“Who helped you study for a spelling bee when you were a kid? Your father or your mother?” David asked last week. Both my parents were sticklers for proper English, but it was my mother who grilled me on spelling words. (My father got stuck trying to help me with math, a very different story.) My spelling fame peaked in sixth grade, however, when I went down on the word ‘hypocrisy.' Never having heard the word, I used the word ‘democracy’ for a model and got as far as H-Y-P-O-C-R- before going down in flames. But that was after all the other sixth-graders were already down, so although I was not recognized as such, I do feel I was the All-City Sixth-Grade Spelling Champion for Joliet, Illinois. Some eighth-grader must have won the crown--I mean, title.
It was in 2007 that I heard about the Senior Spelling Bee in Traverse City, in which teams rather than individuals compete. Each team member must be at least 50 years old. It sounded like fun, and I was surprised how many people turned down my invitation in horror and fear, throwing up their hands and stepping back from the very idea of a spelling bee, until my friend Marilyn agreed to join me. The next year Trudy signed on, and we were three. And we have a good time at the Bee every year.
That’s not to say there isn’t a competitive element, however, and as the Dog Ears team has always finished in the top three, when the field had been whittled down to four teams last Friday I felt a slight quiver every time the Bee Master called, “Team 7.” My teammates are—it’s true, my friends, and you can’t deny it—more competitive than I and would not be happy to finish “out of the money” (no, there’s no money involved), and so I relaxed when the fourth team was spelled down after ten (!) error-free rounds. We’re home clean, I thought then, because whatever happens now is no big deal. We finished third in 2010, and we were fine with that.
So what happened in 2011? The third team went down, leaving us to face off against last year’s 2nd-place team. Okay. Do you know how that works? When a spelling bee gets down to the last two contestants, be they individuals or teams, the rules change. After an error is called, the competition must first correct the error and then correctly spell a second word to win. In principle, many errors might be made without ending the bee, if you can imagine how that might go. Well, in this case, when the Bee Master told the other team they had incorrectly spelled a word our team went with the only possible alternative spelling we could muster up, though it was not the first spelling two of us had come up with. We were told we were correct, and we were given another word. We spelled the next word correctly, were acclaimed winners and were congratulated by the team we had beaten. Ordinarily, this would be the end of the story.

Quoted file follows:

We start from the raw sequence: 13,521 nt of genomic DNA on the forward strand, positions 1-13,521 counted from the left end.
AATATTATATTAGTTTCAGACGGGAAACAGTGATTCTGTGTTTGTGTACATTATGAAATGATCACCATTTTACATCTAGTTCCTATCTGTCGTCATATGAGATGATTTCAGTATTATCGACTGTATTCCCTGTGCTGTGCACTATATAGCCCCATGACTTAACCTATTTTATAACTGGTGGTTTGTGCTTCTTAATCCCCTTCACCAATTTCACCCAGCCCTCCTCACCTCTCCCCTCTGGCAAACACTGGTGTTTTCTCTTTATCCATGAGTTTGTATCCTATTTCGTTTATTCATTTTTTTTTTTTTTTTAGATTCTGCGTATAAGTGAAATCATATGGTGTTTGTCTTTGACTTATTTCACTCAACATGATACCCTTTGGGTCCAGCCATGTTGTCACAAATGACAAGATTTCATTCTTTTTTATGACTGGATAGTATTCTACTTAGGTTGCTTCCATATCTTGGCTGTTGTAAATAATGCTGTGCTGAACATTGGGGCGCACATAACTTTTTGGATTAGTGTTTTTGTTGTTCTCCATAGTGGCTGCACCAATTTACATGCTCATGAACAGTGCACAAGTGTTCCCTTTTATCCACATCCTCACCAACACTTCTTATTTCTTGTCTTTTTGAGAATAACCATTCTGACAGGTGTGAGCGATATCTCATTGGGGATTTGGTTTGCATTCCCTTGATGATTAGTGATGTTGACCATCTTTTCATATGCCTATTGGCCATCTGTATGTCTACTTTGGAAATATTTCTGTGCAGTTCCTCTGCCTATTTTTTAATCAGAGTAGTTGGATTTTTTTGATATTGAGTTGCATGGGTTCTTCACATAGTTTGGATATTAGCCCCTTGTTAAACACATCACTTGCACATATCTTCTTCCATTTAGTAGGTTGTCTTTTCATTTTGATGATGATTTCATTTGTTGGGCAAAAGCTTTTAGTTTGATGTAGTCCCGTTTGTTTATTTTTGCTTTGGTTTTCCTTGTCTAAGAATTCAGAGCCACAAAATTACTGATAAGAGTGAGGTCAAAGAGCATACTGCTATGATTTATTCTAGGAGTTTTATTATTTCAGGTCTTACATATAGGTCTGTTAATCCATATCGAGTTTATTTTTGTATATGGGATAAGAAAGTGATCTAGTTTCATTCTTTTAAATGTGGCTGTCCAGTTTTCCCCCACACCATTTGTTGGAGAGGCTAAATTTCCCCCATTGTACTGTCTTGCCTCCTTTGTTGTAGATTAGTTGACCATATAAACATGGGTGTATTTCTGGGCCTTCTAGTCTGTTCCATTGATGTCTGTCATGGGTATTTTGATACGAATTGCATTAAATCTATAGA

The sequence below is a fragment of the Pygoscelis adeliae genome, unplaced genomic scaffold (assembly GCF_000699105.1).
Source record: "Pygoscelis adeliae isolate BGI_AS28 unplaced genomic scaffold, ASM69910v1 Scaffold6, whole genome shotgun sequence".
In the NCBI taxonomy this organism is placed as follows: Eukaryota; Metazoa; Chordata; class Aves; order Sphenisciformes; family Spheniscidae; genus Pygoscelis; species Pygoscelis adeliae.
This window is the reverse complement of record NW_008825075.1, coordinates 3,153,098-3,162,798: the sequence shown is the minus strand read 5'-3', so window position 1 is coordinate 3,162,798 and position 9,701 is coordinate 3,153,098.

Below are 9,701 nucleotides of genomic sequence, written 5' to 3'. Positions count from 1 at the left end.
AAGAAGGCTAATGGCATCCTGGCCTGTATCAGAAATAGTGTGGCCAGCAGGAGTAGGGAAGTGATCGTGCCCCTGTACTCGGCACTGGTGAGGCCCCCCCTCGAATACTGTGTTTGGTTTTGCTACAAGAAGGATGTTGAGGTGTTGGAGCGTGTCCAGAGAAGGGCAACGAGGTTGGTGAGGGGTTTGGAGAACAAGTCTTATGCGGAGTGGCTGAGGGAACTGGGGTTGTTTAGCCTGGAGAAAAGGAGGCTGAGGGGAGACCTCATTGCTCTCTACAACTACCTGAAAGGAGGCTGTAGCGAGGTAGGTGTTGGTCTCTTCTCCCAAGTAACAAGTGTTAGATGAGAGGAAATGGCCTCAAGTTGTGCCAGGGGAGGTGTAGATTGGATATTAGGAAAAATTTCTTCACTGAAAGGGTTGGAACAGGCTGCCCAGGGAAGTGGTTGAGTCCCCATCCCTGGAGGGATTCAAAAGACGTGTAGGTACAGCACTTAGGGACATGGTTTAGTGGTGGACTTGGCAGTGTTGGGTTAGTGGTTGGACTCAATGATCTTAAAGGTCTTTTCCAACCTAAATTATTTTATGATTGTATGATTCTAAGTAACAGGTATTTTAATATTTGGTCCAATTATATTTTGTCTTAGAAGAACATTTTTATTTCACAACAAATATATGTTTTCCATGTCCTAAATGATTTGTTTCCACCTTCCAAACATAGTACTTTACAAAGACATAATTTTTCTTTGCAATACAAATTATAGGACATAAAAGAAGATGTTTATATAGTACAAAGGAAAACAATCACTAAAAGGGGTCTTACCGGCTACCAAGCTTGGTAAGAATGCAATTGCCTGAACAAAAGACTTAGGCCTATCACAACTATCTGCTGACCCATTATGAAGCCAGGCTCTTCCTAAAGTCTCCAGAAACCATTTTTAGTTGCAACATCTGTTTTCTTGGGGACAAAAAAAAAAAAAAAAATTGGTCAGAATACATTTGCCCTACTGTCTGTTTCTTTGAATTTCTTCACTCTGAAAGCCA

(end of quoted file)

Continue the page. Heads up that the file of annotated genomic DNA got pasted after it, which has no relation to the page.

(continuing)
But at home that night I looked up the word that had knocked the other team out and discovered that their spelling (the way I would have spelled it, too, had the word come to us first) had been correct! K-O-H-L-R-A-B-I. Oh, good heavens, now what? I called the Bee Master on the phone, and I think it’s fair to say he was flummoxed. (‘Flummox’ was another word in the Bee that day, one that put a team out of play.) “I think they won!” I told him, “they” being Team 1, Nancy and Cornelia. But no, said the Master, neither team had a clear win, since the winning team must (1) spell correctly a word missed by the other team and (2) spell correctly an additional word. In fine, the Bee had never finished!
And so it was that an impossible outcome came to be declared—a spelling bee ending in a tie! Any other ruling would have been a miscarriage of justice. And here they are, our fellow champions:
“Oh, well,” one of my teammates said, “our win was great while it lasted. And next year the competition will really be intense!”
I think the pressure on the judges will be intense next year, as well. All in good fun, of course.
Kathy from Australia asks me if adult spelling bees are a national phenomenon in the U.S. I don't know. If they're not, they should be. I can imagine independent bookstores starting up bees in towns where they don't exist, book clubs putting teams together--all sorts of good fun and brain calisthenics. Did I spell that word correctly?